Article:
Today’s families are bombarded daily with all things food: organic, vegan, non-GMO, sustainable, farm-to-table, natural, preservative-free, grass-fed, free-range. Food, glorious food! We have entire TV networks devoted to the preparing of it, Instagram feeds full of mouth-watering pictures of it. There are news stories and research studies on the evils of processed foods, and the health benefits of whole foods constantly steam in our newsfeeds.
On a daily basis, we’re made well aware of how nutritionally lacking pre-processed boxed dinners can be, and we’re endlessly being told about how organic and “from scratch” is simply superior. Feeding our children anything less is some type of failure on our part, right?
And yet millions of mothers wander through grocery stores every day and are forced to make a choice, one that they don’t want to make, but one that they have to make. They have to put food on the table, but with tight budgets can only afford to do so with the least expensive offerings out there. And what is usually the cheapest food? It’s the processed stuff in boxes and cans, loaded with chemicals and completely absent of high-quality nutrients.
Twenty-two-year-old childless me would have looked at a mom in the store, her cart full of boxes of macaroni and cheese and canned raviolis, and she would have thought, How can you serve your children that garbage? Forty-four-year-old mother of four insatiably hungry sons looks at that same mom in the store now and thinks, I get it. You have hungry mouths to feed, and groceries are freaking expensive.
I’m one of those moms now, having spent the last 18 years feeding endlessly hungry boys, and forever standing in grocery aisles doing food math in my head: “Well, I can buy the seven pack of chicken breasts, and everyone will get one and the big boys will get two, but that means I will get cereal. I have to be okay with that. Ground beef next. I need 3 pounds for dinner tonight. Grass-fed is best, right? But it’s three times as expensive. Not happening today.” No less than millions of mothers across the country are standing in grocery aisles and having the same conversation in their heads right now.
Preparing healthy meals day in and day out not only takes a robust budget, it also takes a great deal of prep time and an abundance of meal planning — time that full-time working mothers just don’t have. That mom with the 85-cent box of macaroni and cheese in her cart? She got to the store at 6 p.m. after a 10-hour workday and is then expected to go home and prepare a homemade macaroni and cheese dish?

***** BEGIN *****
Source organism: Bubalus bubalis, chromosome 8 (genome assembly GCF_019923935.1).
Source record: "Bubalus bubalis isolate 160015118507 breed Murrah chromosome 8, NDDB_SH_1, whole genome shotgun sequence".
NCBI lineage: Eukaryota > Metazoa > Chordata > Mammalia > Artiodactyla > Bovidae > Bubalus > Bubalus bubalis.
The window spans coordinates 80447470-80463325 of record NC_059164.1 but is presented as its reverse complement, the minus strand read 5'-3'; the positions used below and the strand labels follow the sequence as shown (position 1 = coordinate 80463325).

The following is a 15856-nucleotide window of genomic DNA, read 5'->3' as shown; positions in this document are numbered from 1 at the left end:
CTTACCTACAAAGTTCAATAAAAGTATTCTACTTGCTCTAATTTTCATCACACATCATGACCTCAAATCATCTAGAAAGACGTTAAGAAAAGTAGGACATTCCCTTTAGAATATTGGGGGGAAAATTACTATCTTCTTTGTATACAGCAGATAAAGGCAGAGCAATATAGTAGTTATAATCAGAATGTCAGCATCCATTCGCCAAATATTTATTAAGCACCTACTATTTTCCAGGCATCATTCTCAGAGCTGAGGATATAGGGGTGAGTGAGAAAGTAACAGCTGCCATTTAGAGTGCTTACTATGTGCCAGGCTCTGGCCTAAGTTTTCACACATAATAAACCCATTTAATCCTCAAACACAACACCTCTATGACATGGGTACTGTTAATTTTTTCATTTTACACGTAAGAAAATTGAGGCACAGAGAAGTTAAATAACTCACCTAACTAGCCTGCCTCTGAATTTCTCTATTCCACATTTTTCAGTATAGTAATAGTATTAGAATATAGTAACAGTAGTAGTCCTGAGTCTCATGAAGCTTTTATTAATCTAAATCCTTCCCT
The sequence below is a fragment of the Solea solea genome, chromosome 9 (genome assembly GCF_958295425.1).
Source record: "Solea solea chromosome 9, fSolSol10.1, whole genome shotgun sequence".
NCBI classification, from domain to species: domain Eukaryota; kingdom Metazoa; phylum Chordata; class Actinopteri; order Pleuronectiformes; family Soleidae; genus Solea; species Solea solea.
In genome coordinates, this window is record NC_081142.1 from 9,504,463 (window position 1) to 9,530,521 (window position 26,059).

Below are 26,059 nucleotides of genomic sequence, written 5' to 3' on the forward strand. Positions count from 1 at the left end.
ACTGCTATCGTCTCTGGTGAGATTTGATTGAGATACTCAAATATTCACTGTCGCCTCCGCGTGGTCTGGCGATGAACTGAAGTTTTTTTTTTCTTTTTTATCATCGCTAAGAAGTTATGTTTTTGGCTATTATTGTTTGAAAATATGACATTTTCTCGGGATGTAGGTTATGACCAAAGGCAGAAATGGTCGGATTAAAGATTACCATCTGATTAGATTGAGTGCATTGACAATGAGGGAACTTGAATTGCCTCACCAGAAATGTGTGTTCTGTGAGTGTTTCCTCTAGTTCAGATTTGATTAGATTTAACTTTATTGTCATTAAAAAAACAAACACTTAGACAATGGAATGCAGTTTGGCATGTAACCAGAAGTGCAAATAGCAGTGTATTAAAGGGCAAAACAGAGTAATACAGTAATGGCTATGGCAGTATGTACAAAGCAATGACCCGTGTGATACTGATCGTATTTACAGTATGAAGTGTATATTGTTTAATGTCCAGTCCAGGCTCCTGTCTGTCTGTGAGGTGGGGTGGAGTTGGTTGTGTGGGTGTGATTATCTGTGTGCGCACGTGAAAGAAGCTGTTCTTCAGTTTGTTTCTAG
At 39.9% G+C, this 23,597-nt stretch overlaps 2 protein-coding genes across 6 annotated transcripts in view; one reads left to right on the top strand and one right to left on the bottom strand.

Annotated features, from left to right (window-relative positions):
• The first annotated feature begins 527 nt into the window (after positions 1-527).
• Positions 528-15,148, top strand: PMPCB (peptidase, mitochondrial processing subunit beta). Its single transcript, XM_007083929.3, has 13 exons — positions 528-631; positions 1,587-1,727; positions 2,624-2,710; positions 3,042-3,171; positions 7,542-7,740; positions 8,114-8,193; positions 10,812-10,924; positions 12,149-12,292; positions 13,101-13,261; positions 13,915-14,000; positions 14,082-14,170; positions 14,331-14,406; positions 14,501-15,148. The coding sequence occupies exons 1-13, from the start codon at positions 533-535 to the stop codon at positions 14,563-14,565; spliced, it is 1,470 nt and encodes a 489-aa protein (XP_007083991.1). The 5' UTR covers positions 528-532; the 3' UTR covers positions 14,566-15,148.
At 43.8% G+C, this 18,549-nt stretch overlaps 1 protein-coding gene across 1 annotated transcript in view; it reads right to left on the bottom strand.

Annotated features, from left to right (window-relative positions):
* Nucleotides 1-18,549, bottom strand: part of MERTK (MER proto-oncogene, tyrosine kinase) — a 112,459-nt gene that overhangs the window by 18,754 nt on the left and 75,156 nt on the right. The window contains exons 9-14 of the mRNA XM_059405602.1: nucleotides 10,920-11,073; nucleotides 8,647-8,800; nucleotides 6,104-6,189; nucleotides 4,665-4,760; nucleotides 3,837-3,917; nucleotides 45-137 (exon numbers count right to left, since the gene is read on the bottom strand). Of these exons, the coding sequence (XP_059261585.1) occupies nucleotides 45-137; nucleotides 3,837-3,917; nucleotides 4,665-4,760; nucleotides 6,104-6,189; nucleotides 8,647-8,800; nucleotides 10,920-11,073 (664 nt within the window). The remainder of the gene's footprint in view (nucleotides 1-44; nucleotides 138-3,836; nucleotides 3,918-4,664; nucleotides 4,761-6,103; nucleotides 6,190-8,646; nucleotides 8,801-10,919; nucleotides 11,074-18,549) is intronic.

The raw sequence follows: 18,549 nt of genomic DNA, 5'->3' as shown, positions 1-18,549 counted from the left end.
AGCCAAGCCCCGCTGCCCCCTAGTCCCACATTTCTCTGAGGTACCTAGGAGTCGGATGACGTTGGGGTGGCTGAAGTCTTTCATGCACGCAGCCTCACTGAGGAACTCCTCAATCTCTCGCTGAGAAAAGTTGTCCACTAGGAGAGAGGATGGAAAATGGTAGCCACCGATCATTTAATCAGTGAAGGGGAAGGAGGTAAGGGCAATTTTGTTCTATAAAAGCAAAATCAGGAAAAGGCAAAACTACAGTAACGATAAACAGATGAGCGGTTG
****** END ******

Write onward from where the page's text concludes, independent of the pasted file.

Even if she did have the time, could she afford to do so? From-scratch mac and cheese made with organic butter, pasture-raised organic milk, and whole block cheese (she shreds it herself), whole grain breadcrumbs (she crumbles from the loaf she baked a few days ago), and whole wheat organic pasta would cost well over $1.50 per serving — per serving. For less than $2, that mom can prepare boxed macaroni and cheese and feed the whole family.
Many may say lack of time and money is no excuse, and ask, “But isn’t it her responsibility to learn how to plan and prepare healthy meals, even on a tight budget?” My answer to that is this: I’ve got mad cooking skills, as in, I look at a bag of flour and know that with water, salt, and yeast I can have fresh bread on the table in under two hours. But the only way I am able to make that — or any other healthy meals — happen is if I have the luxury of being home two hours before dinner to do all the prep. (Oh, and that’s from a regular $3 bag of all-purpose flour. You want the seven-grain, sprouted wheat, non-GMO organic blend? That will be $10 a bag, or damn close.) It is a blessing to have the time to prepare from-scratch wholesome foods, but not even all the time in the day can make up for the fact that higher-quality ingredients are just way more expensive.
Feeding our children how science tells us we should is now simply out of reach for the average middle-class family, it’s not only because it’s become financially impossible. Ever hear a chef on a cooking show tell you to ask your butcher for a certain cut of meat? Or to use only fresh herbs? Or to shop only the perimeter of the grocery store? Working parents (or any busy family for that matter) don’t have time to visit specialty butcher shops for high-end cuts of meat or to tend to a bountiful herb garden at home. And for mothers who use public transportation and only have access to a grocery store once a week, schlepping fresh food (which is not only heavier but spoils quicker) is not feasible in the long run. What about the meal companies that offer time-crunched families healthy options prepped and shipped to your door? Well, those meals can run over a whopping $8 per serving, and for many families that expense just isn’t an option.
Thankfully, many families who receive benefits to supplement their food budget will (hopefully) see a much anticipated option this year. The Agriculture Department said that it will test a program that allows people on the Supplemental Nutrition Assistance Program — SNAP, also known as food stamps — to order groceries online through various retailers. The ability to shop online could bring healthful food into food deserts, which are low-income areas where fresh food is not readily available.
The older I get, the less I judge mothers just trying to get by, and that includes those busy moms and dads choosing the box of macaroni and cheese over the fresh-baked casserole version. I not only get it, I have also embraced my share of boxed meals too. Because when it comes down to it, what’s more important? Sitting together and eating together? Or going broke just trying to?